Scaling back profit-sharing plans; importing headaches.
I recently created an overly generous profit-sharing plan for an employee. How do I change it without upsetting my staffer?
CEO, Barcoding Inc.
It's natural to be generous with those we love--and who is more lovable than a star employee or sizzling hot prospect? But when capital gets tight or the employee's role changes, you may discover you've been generous to a fault. Fortunately most profit-sharing plans--whether paid out in cash or funneled directly into an employee's 401(k) account--include clauses allowing annual revisions. Just don't expect the news to be met with a slap on the back.
Your employee probably won't like your decision, but it helps if he or she understands it. Seth Hishmeh suggests opening the books when you break the news. Hishmeh, co-founder of USAS Technologies, an IT consulting firm in New York City, has adjusted the compensation packages of several employees. For example, when USAS expanded overseas a few years ago, Hishmeh realized his profit margins on some international accounts were slimmer because of higher overhead. It made sense to base commissions for staffers dealing with those accounts on profits rather than sales. So, armed with a spreadsheet outlining the pertinent numbers, Hishmeh met with each staffer to explain why the change was necessary for the business and how the employee could possibly earn more under the new arrangement. No one bailed. "It doesn't have to end in someone quitting," Hishmeh says.
There are other ways to soften the blow. Sometimes it helps to change the point of comparison, says Lanny Goodman, a veteran business consultant and CEO of Albuquerque's Management Technologies. Instead of focusing on how much worse off the employee will be after the change, Goodman suggests demonstrating how his or her compensation stacks up against that of peers in the industry. (Of course, if it stacks poorly you might want to forgo this.)
Then you know what they say about medicine and sugar. To prevent your employee from sliding into apathy, outline a course for future pay increases and promotions. A few extra vacation days can also be an effective spoonful of sweet.
Do I need a license to import home décor from India and sell it here?
Rugs and lamps pose less of a threat than do alcohol or firearms, and so the U.S. Customs Service does not require an import license for home décor. That said, clearing Customs can be time-consuming and complicated. "The process has definitely slowed down since 9/11," says Phil Patterson, owner of an eponymous Customs brokerage in Omaha.
There's paperwork aplenty, so start filling in those blanks as soon as you place an order. First, determine whether your shipment is a "formal" or an "informal" entry. Formal entries--shipments valued at more than $2,000--require a surety bond, which ensures the payment of duties. Base the value on how much you paid for the merchandise. The bonds are payable to Customs; you can get one from any insurance company authorized by the Treasury Department.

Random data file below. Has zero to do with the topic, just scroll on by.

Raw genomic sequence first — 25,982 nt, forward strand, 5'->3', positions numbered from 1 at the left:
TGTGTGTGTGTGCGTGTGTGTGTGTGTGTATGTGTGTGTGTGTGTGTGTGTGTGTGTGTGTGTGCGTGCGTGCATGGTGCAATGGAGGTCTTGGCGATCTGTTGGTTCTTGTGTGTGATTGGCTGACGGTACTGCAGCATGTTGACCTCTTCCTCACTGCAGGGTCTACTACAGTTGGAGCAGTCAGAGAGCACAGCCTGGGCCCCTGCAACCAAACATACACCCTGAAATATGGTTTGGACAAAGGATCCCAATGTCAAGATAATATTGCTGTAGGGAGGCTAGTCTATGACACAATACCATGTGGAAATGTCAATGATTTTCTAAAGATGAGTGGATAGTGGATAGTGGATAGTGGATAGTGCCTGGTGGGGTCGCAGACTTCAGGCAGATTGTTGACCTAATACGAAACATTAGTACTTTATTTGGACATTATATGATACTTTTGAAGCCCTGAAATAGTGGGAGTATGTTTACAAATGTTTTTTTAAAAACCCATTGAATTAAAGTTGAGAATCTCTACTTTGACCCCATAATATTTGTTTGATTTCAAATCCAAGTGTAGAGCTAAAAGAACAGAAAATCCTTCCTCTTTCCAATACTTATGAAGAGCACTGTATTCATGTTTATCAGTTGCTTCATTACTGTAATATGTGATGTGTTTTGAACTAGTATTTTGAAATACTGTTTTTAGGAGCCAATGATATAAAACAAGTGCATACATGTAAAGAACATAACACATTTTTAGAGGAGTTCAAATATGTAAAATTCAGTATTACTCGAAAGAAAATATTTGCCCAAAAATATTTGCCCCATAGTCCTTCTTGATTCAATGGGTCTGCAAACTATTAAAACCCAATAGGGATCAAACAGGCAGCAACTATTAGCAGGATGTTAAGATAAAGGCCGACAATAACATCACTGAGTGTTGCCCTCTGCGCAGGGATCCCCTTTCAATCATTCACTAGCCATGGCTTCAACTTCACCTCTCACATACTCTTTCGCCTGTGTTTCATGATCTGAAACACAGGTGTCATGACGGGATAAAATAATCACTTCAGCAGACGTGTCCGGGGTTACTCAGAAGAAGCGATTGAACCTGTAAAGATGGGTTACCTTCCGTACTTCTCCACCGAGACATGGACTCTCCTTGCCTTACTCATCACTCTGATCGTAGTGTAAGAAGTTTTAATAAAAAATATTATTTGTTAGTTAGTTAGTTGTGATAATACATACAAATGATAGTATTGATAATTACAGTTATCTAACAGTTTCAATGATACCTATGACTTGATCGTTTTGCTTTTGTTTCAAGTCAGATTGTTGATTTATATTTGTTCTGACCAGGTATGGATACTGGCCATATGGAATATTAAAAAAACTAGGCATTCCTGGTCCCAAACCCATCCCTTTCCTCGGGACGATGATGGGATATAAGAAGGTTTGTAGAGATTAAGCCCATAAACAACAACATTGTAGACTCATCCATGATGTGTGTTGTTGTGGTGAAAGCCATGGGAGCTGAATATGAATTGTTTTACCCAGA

Next, download entry forms from the Customs website. Fill them out, including your importer number, which can be either your IRS business registration number or your Social Security number, and the value of the merchandise. You'll also be asked for a classification number for your products; you'll find that on the Harmonized Tariff Schedule, available on the International Trade Commission website. The schedule lists duties and processing fees for a variety of products. For home goods such as table cloths, expect to pay between 7 and 36 percent of their value, depending on quality.
When your order ships, hand-deliver the forms to one of the country's 317 Customs offices. (The closest one to you is in Ashtabula, Ohio.) If the goods are coming by plane, you can file up to four hours before their arrival. If they're coming by ship, file up to five days before the arrival.
Your shipping company will tell you when the shipment arrives. Expect to wait three to five days for Customs to release it, assuming the paperwork is in order. If it's not, Customs will dispatch the goods to a warehouse after 15 days (and charge you for storage fees). If the whole rigamarole sounds exhausting, consider hiring a Customs broker to manage the process electronically. Patterson charges between $100 and $300 to process shipments valued at a few thousand dollars. And he doesn't charge extra for Tylenol.